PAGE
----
As Ali Rizvi, author of “The Atheist Muslim,” points out, it is really an unpopular view among progressives, that are inclined to defend the typically dark-skinned, historically oppressed adherents of Islam. So I will attempt to defuse that will criticism by stipulating that additional religions are capable of behaving just as terribly.  Sam Harris, author of “The End of Faith,” calls the war on the Rohingya “an absolutely horrific example of tribal violence,” although he thinks it might be very much worse if Buddhism, such as Islam, contained within it doctrines that explicitly justify violence. In the literature and teachings and daily practice, Buddhism really is a religion associated with peace. But confronted by a contending faith within its own borders, the adherents take on the same defensive, dubious and ultimately violent characteristics since Muslims, Hindus, Jews or Christian believers. Religion divides people. You are both of the chosen people, or you are certainly not. You either accept Jesus otherwise you savior, or you don’t. These are variations that many believers treat as an issue of life or death.

How much blood was shed within the centuries in wars between Catholics and Protestants? How many were slain in the brutal fighting between Muslims and Hindus at the birth of Indian and Pakistan, and still more within the occasional clashes that have continued ever since then, even as both countries have equipped themselves with nuclear bombs? The number of are still dying in the Middle East within fighting between Muslims and Jews, and the endless exchange of vehicle and suicide bombings between Sunni and Shia, carrying on a schism that dates back to the seventh centuries? “That so many of us are still dying on account of ancient myths is as bewildering as it is horrible,” Harris has written, “and our own attachment to these myths, whether moderate or extreme, has kept us silent in the face of developments that could ultimately destroy us.”

Of course, the lesson of the 20th century is that people make battle for all sorts of reasons. The Hutus of Rwanda worked themselves upward into a genocidal frenzy against the Tutsis without needing the excuse of spiritual differences. The worst deeds associated with ISIS and al-Qaida are yet footnotes to the volumes of agony inflicted on their own citizens by the fallen governments of the Soviet Union, communist China and Pol Pot’s Cambodia. Religion is just one more thing for people in order to fight about, but a particularly galling one because it holds itself away as the opposite. Every religion consists of prayers for peace, but was the war ever stopped by religious beliefs?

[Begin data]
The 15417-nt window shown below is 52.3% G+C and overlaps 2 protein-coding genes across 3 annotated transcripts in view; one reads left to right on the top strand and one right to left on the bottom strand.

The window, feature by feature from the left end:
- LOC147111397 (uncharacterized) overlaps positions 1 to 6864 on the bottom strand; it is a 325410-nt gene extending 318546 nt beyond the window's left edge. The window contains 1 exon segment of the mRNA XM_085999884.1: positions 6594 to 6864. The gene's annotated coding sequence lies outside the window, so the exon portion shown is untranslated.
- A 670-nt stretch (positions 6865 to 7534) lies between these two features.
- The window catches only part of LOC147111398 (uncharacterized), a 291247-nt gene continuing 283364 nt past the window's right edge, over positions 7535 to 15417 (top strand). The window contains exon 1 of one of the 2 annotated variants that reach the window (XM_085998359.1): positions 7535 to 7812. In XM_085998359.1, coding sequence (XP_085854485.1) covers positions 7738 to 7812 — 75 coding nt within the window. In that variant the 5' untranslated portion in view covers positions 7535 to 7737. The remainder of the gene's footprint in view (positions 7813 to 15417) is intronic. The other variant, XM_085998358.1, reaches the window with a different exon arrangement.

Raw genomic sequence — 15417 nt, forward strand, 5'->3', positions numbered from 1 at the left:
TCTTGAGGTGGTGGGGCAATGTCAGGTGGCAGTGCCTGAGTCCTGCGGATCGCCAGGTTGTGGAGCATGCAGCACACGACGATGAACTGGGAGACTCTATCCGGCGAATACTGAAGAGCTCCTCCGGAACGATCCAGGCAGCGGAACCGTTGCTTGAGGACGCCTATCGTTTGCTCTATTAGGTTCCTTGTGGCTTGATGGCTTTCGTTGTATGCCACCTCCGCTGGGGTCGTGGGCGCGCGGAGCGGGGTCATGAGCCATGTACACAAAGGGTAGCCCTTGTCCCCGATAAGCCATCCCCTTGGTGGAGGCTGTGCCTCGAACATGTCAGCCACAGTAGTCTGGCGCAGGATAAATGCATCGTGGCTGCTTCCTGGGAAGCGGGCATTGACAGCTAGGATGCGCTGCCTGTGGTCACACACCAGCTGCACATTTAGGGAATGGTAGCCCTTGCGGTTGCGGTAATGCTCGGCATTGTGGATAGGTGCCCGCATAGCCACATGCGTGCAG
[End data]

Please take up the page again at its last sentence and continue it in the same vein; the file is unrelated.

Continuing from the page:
Rizvi believes Islamic terror is going to be defeated not by waging battle on it, nor by the peaceful camping of Muslims winning the debate with the radicals over the meaning from the Koran, but by more Muslims embarking on the intellectual passage this individual describes in the subtitle of their book, “A Journey From Religion to Reason.” The Western world continues to be on that journey since the Enlightenment, leading to what has been described as the post-Christian society in Western European countries, where almost no one, except Muslims, cares enough about his religious beliefs to want to kill for it.

To reach that point took several hundreds of years from Locke and Voltaire, Rizvi notes, but that was in an entire world where ideas spread by the fairly inefficient media of books, systems and speeches. There are powerful makes within Islam working against a good Islamic Enlightenment, Harris contends, yet there is reason to hope these are fighting a rear-guard action. Because Maryam Namazie, the Iranian human being rights activist has said, “The internet is doing to Islam what the printing press did in the past to Christianity.”

Or probably we can pray for a deus ex-mate machina. If God really does like the world, this would be a good time for your pet to send down the messiah he’s already been promising for 2, 500 years.   Or else come down from the heavens when he did routinely in biblical times and tell the world what progressively more people have come to suspect anyway: which he doesn’t actually exist.